Corrosion-Resistant Waterborne Polyurethane Coatings
Stand Up to the Elements
It’s tough out there, especially for metals that aren’t protected from the elements. Formulators increasingly are turning to waterborne polyurethane technology when choosing a direct-to-metal (DTM) coating for use in the construction, automotive, protective and industrial metal markets. At the top of their must-have lists are coatings that offer good adhesion to metal substrates, corrosion protection, ease of application and exterior durability characteristics.
One-component (1K) waterborne polyurethane coating technology offers these sought-after characteristics – excellent adhesion, corrosion resistance, faster application time and low odor – when compared with traditional metal coatings. Bayer MaterialScience LLC researchers wanted to prove that this promising coating technology would perform on metal substrates when used in demanding construction and industrial applications.
As a starting point, our researchers set out to assess how 1K waterborne polyurethane coatings compared with the adhesion and corrosion-resistant properties of water-based acrylic and solvent-based alkyd coatings when placed under strenuous testing using ASTM standards.
Solventborne alkyd coatings have traditionally been used for DTM coatings. These products provide some level of protection from corrosive conditions but exhibit inferior adhesion and humidity resistance.
Keeping these traditional solventborne coating limitations in mind, Bayer scientists began looking for a coating technology that combined corrosion resistance and good adhesion properties with ease of use, ease of field repair, low to zero VOCs and low energy requirements.
They developed and tested one-coat DTM 1K waterborne polyurethane formulations and compared them with commercially available waterborne acrylic and solventborne alkyd coatings. The coatings were applied to three types of steel panels and tested for adhesion, Cleveland condenser humidity resistance and salt-fog corrosion resistance.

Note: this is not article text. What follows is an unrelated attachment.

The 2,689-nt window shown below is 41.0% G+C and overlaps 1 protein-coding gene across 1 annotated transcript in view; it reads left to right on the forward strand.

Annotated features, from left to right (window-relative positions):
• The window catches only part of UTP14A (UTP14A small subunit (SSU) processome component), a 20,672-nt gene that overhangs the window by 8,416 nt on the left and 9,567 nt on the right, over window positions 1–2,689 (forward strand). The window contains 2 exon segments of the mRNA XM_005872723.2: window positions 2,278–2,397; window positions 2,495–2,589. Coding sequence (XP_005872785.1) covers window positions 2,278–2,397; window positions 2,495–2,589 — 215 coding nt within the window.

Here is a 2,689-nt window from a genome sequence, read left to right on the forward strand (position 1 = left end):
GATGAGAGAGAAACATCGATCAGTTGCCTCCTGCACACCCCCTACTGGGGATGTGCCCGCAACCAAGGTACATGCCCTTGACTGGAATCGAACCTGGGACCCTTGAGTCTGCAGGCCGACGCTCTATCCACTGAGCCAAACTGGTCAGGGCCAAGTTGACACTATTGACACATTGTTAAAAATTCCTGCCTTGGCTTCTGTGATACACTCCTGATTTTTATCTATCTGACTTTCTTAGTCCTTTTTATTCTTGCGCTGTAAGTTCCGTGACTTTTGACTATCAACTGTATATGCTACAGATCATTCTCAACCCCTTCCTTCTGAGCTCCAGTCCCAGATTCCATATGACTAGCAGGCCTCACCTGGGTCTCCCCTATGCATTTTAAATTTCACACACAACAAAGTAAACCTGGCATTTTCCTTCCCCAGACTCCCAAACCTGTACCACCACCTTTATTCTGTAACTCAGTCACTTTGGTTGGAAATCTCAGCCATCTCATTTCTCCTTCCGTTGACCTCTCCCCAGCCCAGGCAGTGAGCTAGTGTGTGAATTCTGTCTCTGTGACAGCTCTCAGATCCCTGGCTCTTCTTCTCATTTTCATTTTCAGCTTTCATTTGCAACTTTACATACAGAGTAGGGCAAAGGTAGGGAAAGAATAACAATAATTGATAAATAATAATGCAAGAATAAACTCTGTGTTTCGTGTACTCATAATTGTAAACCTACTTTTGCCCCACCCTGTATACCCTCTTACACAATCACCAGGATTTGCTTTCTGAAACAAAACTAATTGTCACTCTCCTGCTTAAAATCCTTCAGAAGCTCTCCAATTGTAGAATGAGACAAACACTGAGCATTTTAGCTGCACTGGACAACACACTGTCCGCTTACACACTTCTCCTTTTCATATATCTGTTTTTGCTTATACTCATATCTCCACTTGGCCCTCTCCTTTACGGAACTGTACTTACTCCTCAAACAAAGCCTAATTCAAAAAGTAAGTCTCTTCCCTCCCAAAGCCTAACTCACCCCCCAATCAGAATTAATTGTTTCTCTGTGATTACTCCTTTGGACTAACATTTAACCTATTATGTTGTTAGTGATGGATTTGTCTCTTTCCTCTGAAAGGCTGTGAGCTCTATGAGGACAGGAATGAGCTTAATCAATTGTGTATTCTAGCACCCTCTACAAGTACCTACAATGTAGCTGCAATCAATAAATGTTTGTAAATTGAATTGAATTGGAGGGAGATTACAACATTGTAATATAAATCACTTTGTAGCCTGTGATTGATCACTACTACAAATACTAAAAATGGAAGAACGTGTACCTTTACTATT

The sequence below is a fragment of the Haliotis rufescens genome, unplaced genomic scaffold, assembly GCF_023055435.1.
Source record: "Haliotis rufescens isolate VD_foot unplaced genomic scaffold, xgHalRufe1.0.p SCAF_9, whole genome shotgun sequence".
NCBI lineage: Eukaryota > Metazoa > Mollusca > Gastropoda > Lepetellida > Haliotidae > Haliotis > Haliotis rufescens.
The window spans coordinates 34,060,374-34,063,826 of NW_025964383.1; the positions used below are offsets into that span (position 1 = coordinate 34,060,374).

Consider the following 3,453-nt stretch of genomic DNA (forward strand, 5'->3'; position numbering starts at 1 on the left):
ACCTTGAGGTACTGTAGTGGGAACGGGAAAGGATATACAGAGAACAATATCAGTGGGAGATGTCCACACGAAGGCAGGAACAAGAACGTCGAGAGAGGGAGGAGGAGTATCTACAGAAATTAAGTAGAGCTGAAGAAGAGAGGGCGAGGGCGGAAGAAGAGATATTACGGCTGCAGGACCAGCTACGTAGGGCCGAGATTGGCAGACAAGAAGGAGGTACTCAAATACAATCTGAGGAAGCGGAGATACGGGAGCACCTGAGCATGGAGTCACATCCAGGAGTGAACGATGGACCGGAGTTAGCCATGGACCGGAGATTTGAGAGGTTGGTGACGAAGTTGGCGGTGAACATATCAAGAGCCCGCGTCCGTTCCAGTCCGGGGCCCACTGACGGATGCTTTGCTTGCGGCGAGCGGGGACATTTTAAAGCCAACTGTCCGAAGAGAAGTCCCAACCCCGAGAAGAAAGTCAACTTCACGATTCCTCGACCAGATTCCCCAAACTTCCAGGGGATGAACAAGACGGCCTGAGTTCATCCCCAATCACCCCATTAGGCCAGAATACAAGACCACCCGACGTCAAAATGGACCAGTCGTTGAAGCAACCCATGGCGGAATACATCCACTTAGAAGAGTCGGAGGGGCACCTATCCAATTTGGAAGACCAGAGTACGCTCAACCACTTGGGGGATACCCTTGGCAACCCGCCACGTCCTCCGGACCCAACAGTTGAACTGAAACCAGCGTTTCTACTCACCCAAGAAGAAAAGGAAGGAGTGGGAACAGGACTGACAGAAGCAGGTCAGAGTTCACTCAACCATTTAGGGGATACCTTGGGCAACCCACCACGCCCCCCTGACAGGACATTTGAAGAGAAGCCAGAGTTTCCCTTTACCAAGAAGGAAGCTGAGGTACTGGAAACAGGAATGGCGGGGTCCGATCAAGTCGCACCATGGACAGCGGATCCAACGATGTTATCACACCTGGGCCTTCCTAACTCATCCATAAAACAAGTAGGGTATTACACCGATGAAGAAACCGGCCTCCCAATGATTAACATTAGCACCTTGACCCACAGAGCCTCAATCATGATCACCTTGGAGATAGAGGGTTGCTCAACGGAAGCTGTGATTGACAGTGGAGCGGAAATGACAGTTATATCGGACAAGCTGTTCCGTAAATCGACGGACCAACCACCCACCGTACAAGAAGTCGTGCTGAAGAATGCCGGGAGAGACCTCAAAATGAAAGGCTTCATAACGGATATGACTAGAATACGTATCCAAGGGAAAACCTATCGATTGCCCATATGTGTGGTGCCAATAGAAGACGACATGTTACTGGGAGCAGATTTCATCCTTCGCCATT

The coatings were applied to these steel panels:
• B952 − (zinc phosphate-treated) steel;
• B1000 − (iron phosphate-treated) steel; and
• Cold-rolled steel.
Next, the coatings were tested using the following standards:
• Adhesion (ASTM Method D3359): Samples cure for one week at ambient temperature and then are tested for crosshatch adhesion.
• Cleveland condenser humidity resistance (ASTM D4585): The samples cure for one week at ambient temperature and then are placed in a cabinet that is held at 35 °C and 100% humidity for 500 h. A crosshatch adhesion test is performed and the results reported for humidity resistance.
• Salt-fog corrosion resistance (ASTM B117-97): Scored samples are placed in a salt-fog cabinet and sprayed continuously with saltwater for a duration of 500 h at 40 °C. The steel samples are removed from the cabinet and the coating is scratched along the score line to determine the extent of rusting and if there is delamination of the coating from the substrate.
The study showed that DTM 1K waterborne polyurethane formulations provided the best performance profile when compared to commercially available acrylic- or alkyd-based coatings, while offering low odor, low energy requirements, ease of application and ease of field repair.
Good Corrosion Resistance Due to Resin Chemistry or Paint Formulation?
As promising as these tests were, we wanted to determine whether the excellent performance properties of the 1K waterborne polyurethane were a result of the resin chemistry or the make-up of the paint formulations.